This image came floating across my Facebook page and I believe this is the source (which I mention so the guy gets more “likes” and doesn’t flip out at me because it’s a fair trade…although you never know, some people flip out for no reason).
Anyway, the image depicts a fairly clever student who is using his empty sleeve as a decoy while he plugs away on his cell phone under his jacket.
I’m sure some people who are teachers look at this and become aghast and furious at the deceptive nature of this kid. Then they sit down and start scribbling memos to the entire staff of whatever school they work at, pleading for suggestions as to stop this horrible “plague of technological cheating.”
Really all they’re doing is wasting a bunch of time and energy that they should be dedicating to kids who do not cheat.
Now, I’m sure that even though I’m a licensed teacher and I’ve actually spent a significant amount of time in a classroom (thus…I know what I’m talking about), I’ll get a whole bunch of feedback from idiots who have never set foot in a classroom (except as a student), yet are absolutely sure they know everything there is to know.
I really don’t know why so many teachers think they can “force” students to focus more time on their scholarly endeavors instead of just working slowly to gain their trust and eventually teaching the student that…yeah…it’s in their benefit to learn a few things.
My philosophy is to just say at the beginning of the class, “don’t cheat because it’s in your best interest to learn,” but I don’t then spend all my energy being a psychotic taskmaster who just ASSUMES that all students are liars and deceitful beasts. Nope, I think the students are best served by making my classes informative and entertaining, and if the students choose not to pay attention to me, then it’s their loss.
That last sentence is the one that most educators scoff at, but the truth is most of the scoffing ones have the personality of a ham sandwich and can’t give an entertaining lecture on any subject. They’re the ones who sit quietly to the side at dinner parties and listen to my brilliant and hilarious storytelling with envy (yet…as I said before…they still think they deserve to have an opinion on what makes a classroom work).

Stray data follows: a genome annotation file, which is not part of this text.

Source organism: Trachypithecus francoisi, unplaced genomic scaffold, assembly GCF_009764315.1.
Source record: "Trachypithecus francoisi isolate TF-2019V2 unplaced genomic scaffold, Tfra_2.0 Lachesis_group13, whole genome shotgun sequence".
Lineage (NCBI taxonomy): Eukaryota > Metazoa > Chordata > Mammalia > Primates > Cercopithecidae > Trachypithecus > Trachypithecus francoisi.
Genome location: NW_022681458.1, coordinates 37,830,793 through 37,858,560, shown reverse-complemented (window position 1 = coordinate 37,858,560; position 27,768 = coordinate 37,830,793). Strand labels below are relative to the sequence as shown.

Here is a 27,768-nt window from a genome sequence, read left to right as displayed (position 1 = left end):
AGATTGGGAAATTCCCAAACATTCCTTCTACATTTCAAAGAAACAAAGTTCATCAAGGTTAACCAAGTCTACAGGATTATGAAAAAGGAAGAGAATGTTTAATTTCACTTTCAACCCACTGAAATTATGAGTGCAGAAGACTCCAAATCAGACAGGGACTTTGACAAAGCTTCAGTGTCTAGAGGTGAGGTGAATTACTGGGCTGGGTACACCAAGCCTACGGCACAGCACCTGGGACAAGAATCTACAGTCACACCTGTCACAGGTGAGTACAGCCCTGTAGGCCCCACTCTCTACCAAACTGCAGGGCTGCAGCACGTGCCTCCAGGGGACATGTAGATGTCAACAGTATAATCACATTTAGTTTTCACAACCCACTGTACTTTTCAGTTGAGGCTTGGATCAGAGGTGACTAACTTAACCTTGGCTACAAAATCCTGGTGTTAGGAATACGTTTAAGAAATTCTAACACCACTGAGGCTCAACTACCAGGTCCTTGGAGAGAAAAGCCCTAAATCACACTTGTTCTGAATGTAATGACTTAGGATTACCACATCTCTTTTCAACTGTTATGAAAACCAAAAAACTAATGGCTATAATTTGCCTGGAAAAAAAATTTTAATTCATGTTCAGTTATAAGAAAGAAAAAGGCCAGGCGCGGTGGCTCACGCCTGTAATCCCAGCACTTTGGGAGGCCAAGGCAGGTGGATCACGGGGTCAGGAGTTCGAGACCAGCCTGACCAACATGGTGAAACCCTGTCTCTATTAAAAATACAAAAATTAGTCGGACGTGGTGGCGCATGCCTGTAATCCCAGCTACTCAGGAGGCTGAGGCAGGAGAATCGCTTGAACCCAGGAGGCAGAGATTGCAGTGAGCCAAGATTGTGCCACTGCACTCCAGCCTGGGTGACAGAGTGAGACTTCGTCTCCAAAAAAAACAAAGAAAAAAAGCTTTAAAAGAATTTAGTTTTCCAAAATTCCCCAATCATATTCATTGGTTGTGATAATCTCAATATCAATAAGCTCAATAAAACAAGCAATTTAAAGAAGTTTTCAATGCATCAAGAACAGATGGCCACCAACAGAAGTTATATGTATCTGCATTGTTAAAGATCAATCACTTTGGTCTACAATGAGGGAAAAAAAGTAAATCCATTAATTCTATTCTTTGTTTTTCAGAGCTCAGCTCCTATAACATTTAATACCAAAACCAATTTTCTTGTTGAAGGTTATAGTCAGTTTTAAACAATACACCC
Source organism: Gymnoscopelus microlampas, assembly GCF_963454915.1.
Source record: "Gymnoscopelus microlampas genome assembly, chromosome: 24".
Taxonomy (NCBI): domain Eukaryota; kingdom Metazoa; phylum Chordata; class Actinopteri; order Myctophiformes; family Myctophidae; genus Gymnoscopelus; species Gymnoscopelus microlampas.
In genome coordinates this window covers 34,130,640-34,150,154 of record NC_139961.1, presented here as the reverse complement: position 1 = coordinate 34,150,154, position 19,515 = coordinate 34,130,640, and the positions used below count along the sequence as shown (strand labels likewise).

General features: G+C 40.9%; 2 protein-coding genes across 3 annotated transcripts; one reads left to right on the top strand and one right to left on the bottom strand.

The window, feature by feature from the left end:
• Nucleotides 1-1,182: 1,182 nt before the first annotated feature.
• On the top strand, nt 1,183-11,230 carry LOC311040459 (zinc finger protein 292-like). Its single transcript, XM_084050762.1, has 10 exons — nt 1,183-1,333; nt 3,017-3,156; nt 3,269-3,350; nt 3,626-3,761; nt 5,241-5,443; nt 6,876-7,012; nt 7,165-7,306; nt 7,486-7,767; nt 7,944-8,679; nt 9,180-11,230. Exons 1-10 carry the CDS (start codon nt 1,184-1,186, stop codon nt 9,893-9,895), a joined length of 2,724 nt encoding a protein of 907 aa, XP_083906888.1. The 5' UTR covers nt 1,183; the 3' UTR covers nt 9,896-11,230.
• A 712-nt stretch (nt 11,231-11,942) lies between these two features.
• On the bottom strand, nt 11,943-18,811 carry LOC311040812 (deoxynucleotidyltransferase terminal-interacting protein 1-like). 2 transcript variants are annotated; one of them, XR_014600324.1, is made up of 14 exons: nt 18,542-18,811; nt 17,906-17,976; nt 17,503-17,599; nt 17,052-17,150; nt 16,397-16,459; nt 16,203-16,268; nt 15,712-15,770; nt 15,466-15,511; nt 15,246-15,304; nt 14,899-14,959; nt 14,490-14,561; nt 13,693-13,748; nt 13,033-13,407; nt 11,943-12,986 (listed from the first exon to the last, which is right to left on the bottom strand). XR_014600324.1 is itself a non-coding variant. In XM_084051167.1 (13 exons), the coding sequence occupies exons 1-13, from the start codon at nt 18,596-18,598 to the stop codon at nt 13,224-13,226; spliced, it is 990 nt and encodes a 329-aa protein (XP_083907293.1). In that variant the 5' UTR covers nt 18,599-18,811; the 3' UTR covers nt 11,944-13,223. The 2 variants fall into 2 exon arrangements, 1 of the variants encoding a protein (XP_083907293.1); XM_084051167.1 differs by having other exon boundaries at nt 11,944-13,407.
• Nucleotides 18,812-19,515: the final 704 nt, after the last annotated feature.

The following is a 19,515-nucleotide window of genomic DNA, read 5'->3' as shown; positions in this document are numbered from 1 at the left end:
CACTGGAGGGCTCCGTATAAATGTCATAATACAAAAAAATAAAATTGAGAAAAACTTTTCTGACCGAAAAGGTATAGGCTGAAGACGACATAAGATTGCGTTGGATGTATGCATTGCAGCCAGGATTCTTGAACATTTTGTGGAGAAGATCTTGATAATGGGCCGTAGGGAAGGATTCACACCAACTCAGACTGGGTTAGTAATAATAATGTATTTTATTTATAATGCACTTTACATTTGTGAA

I truly believe that the only way to ensure a student gets a good education is to tell him/her that s/he is responsible for getting that education. A teacher shouldn’t be overly focused on keeping kids from cheating…because who gives a crap? If a student wants to cheat s/he obviously doesn’t want to learn so that student is not worth your time.
I’m telling you that I’ve had good results by saying, “Look, I’ll prepare lessons for you and I’m here to help, but if you don’t want to make a sincere effort to take advantage of this opportunity, I don’t care. You’re autonomous thinkers, you get to make those decisions. If you want to be losers without skills who can’t get a job, that’s fine with me.” I’m then free to focus my attention on the kids who give a crap instead of letting the kids who don’t give a crap distract me.
What has always happened is that you get some kids at the beginning of the year who think it’s a license to steal, but as the year goes on and the students who are with the program start demonstrating results, the reluctant ones want to come to the party too. When they finally admit they started the year with the attitude of a dipshit, I give them a MASSIVE workload to help them get back to where they could have been if they’d started the year right. Some students wait until the fourth quarter, but they always come around.
The point is that you have EMPOWERED the students to think of their education as THEIRS! When they understand that, they don’t cheat anymore.
It’s funny though, when I discuss this with most professional educators they think I’m nuts. Hence, my reluctance to send my daughter to a US school.